Erik de Poorter - DIY Ceiling Camera Mount

This guy made a ceiling-mounted camera robot to film YouTube videos

Erik de Poorter - DIY Ceiling Camera Mount

Ceiling-mounted camera gear is nothing new. There have been a ton of commercial solutions available for decades. But most aren’t motorised, and the type of ceiling mounts most of us will be familiar with is likely for lights, not cameras.

But Erik de Poorter of the new YouTube channel Concept Crafted Creations decided to make his own. But it’s not just a regular ceiling mount. It’s a motorized camera robot that opens up a lot of automated filming possibilities.

YouTube videoYouTube video

You’ll have to forgive the AI voiceover in the video. Erik said in a Facebook comment on his post about the project that he doesn’t feel confident in his English speaking ability. At least, not enough that he wants to put his own voice on YouTube for the world to hear, which is fair enough.

But what Erik may feel he lacks in his English skills, he more than makes up for with his engineering abilities. It’s an interesting project with lots of moving parts, many of which are 3D printed – and available to download if you want to print one yourself.

Erik got the idea for this project after seeing the results he got from a curved camera slider he designed. He built that slider to record his workbench activities. And I have to admit, I can relate to the inspiration. Once you build one device with a little motion control capability, you want to add it to everything!

Erik de Poorter - Arc Camera SliderErik de Poorter - Arc Camera Slider
The slider Erik designed and built that inspired this project

Why ceiling mount camera gear?

The great thing about mounting gear from the ceiling is that it doesn’t take up any floor space. It doesn’t take up any workbench space, either. Or, well, any other horizontal surface that allows you the opportunity to stack things on top of it.

Most ceilings are completely uncluttered, making them ideally suited for holding things you want access to al the time. Sure, there may be some lights installed, but they’re easy to work around for a project like this.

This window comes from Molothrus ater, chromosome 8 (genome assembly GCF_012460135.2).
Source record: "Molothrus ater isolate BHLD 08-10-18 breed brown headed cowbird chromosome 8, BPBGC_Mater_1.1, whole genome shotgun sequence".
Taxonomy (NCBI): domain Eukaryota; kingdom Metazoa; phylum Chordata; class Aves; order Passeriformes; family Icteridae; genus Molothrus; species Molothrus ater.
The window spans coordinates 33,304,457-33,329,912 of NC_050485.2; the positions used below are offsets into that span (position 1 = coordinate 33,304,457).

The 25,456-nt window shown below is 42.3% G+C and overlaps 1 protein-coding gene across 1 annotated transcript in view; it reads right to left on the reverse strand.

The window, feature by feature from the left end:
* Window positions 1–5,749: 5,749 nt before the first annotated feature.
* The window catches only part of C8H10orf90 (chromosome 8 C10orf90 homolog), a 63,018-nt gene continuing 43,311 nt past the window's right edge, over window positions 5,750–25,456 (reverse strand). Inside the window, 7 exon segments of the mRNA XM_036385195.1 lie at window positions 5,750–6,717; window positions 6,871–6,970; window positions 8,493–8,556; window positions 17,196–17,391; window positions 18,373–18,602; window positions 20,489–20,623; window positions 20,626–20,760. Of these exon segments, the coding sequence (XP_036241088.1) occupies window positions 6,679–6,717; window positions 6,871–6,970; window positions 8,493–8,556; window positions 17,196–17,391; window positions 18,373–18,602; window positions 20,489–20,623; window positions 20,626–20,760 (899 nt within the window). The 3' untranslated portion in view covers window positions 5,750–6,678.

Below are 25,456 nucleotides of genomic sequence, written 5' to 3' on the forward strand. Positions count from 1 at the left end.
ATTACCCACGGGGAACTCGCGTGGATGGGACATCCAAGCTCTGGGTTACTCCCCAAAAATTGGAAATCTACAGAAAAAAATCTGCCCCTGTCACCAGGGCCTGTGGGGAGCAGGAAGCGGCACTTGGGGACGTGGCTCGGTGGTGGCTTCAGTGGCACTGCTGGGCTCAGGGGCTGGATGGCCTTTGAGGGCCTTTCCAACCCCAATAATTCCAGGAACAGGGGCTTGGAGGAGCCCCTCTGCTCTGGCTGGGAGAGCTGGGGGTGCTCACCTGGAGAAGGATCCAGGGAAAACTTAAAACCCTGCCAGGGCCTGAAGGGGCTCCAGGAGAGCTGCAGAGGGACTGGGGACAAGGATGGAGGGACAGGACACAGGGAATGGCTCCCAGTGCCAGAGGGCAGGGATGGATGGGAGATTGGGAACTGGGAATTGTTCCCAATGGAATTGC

The other thing is, Erik’s a maker and builder. This is a workshop. Yes, the camera could be mounted to a tripod and moved around manually as required, but tripods easily get in the way. They can become a dangerous item in a workshop with potentially dangerous tools.

Erik de Poorter - DIY Ceiling Camera MountErik de Poorter - DIY Ceiling Camera Mount

Motorised X & Y axes

The design is motorised in two axes. The X axis runs along the long dimension of the workshop. Two rails mounted to the ceiling allow the Y axis carriage move the entire length of the workshop. The Y axis carriage allows the camera to move along the narrower space of the workshop.

The Z axis isn’t motorised. Instead, Erik unlocks a quick release, moves the camera to the height he wants, and then locks it back down again. Depending on your needs, you might be able to modify this to be motorised, too, but you’ll face some challenges.

The mechanism for moving the motorised axes uses a piece of string loops to pull various things in one direction or another. It seems to work quite well, although Erik’s already noticing some fraying. The system to move the string is based on the principles that a 3D printer’s extruder works to send filament through.

It’s a great and simple design that offers a lot of versatility in a workshop. If you want to download the files and have a go at printing your own, be sure to visit Cults3D. While you’re at it, if you’re a keen maker of DIY camera gear, throw a subscription Erik’s way, too. This is Erik’s first video, and I expect there will be more like this to time!